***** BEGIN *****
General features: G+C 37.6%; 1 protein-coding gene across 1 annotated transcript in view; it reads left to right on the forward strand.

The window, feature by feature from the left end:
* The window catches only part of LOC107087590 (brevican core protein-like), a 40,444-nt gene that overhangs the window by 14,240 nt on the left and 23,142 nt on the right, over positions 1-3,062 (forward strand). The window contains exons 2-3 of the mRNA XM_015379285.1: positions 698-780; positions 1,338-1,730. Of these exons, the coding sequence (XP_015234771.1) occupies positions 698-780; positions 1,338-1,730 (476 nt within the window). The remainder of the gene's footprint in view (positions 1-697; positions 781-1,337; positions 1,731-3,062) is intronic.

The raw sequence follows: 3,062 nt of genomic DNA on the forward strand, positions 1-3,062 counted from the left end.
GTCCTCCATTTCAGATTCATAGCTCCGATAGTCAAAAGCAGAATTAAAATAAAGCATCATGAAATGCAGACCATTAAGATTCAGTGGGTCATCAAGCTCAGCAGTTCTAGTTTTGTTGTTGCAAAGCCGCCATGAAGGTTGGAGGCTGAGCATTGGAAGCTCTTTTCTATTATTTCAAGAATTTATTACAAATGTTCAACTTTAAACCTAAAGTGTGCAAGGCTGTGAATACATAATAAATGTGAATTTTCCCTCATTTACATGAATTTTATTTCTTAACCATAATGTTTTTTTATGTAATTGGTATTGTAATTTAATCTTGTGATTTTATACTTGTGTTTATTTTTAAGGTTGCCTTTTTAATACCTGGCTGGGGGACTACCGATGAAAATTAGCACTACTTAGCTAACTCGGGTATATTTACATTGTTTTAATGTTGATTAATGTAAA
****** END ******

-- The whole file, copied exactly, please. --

General features: G+C 37.6%; 1 protein-coding gene across 1 annotated transcript in view; it reads left to right on the forward strand.

The window, feature by feature from the left end:
* The window catches only part of LOC107087590 (brevican core protein-like), a 40,444-nt gene that overhangs the window by 14,240 nt on the left and 23,142 nt on the right, over positions 1-3,062 (forward strand). The window contains exons 2-3 of the mRNA XM_015379285.1: positions 698-780; positions 1,338-1,730. Of these exons, the coding sequence (XP_015234771.1) occupies positions 698-780; positions 1,338-1,730 (476 nt within the window). The remainder of the gene's footprint in view (positions 1-697; positions 781-1,337; positions 1,731-3,062) is intronic.

The raw sequence follows: 3,062 nt of genomic DNA on the forward strand, positions 1-3,062 counted from the left end.
GTCCTCCATTTCAGATTCATAGCTCCGATAGTCAAAAGCAGAATTAAAATAAAGCATCATGAAATGCAGACCATTAAGATTCAGTGGGTCATCAAGCTCAGCAGTTCTAGTTTTGTTGTTGCAAAGCCGCCATGAAGGTTGGAGGCTGAGCATTGGAAGCTCTTTTCTATTATTTCAAGAATTTATTACAAATGTTCAACTTTAAACCTAAAGTGTGCAAGGCTGTGAATACATAATAAATGTGAATTTTCCCTCATTTACATGAATTTTATTTCTTAACCATAATGTTTTTTTATGTAATTGGTATTGTAATTTAATCTTGTGATTTTATACTTGTGTTTATTTTTAAGGTTGCCTTTTTAATACCTGGCTGGGGGACTACCGATGAAAATTAGCACTACTTAGCTAACTCGGGTATATTTACATTGTTTTAATGTTGATTAATGTAAA